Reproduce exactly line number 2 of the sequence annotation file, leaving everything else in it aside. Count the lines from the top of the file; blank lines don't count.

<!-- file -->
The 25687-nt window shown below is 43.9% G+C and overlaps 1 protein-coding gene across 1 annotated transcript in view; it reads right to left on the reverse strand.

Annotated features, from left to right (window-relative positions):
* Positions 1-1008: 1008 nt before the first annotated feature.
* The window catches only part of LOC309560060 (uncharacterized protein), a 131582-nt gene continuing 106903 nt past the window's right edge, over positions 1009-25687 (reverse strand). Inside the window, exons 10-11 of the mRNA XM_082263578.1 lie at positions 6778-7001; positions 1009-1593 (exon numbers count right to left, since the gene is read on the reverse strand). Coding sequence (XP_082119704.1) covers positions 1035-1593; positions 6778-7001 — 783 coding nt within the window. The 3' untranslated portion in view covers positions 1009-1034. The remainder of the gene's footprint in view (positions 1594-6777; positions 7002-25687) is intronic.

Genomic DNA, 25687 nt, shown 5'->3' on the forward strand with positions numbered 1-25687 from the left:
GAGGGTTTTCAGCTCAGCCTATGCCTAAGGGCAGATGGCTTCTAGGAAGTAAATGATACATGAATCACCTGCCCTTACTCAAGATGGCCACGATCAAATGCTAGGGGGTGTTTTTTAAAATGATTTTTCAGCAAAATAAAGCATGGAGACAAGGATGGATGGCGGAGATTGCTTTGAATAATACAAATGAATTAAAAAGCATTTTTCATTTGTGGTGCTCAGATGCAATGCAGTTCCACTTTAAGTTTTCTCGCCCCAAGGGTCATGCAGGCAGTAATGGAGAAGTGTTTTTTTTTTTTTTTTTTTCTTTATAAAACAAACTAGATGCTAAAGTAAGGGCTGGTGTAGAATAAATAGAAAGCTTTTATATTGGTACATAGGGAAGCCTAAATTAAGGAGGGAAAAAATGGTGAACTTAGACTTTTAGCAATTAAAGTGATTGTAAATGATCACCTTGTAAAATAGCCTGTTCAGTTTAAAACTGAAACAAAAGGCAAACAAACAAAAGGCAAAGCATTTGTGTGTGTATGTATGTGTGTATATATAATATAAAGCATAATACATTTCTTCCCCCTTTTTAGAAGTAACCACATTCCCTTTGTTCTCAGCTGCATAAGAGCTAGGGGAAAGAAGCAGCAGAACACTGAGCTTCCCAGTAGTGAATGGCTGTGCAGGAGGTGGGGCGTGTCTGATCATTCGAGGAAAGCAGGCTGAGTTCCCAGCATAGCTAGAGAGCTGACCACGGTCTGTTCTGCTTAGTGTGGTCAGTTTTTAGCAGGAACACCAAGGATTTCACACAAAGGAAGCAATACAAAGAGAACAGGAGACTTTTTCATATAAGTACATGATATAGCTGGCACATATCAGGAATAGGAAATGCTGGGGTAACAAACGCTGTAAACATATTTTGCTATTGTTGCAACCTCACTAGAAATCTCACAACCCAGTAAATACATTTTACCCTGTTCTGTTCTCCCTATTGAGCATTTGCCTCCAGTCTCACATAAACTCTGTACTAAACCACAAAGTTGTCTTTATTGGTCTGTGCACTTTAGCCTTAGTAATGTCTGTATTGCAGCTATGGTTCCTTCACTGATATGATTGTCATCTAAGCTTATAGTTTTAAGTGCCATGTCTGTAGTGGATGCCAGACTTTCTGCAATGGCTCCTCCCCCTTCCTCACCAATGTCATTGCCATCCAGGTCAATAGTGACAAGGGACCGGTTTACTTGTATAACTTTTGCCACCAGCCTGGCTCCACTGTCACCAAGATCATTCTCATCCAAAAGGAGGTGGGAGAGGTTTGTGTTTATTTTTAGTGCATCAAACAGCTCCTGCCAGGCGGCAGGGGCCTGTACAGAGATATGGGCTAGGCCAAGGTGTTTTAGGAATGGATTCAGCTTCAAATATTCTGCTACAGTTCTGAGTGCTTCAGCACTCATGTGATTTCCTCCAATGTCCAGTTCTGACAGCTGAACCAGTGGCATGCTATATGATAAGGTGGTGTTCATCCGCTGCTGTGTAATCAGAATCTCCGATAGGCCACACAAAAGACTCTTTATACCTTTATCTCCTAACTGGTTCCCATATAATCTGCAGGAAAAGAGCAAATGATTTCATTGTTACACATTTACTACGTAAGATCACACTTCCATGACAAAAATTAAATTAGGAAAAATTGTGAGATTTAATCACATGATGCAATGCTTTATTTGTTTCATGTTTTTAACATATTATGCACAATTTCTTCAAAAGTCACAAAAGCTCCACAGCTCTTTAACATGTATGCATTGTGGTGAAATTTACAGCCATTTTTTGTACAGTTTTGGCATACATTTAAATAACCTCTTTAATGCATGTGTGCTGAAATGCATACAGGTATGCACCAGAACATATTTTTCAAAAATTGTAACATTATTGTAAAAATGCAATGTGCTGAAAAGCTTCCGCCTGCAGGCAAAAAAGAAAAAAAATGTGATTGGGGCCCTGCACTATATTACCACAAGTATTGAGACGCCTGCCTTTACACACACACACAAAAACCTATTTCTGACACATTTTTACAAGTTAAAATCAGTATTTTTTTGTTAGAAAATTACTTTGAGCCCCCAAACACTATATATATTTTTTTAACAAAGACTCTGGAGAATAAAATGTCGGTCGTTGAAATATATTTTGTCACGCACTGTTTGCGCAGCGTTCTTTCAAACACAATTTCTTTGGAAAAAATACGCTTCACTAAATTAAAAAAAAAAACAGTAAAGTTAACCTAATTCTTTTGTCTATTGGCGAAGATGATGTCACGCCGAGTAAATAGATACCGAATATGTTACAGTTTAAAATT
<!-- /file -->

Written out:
Annotated features, from left to right (window-relative positions):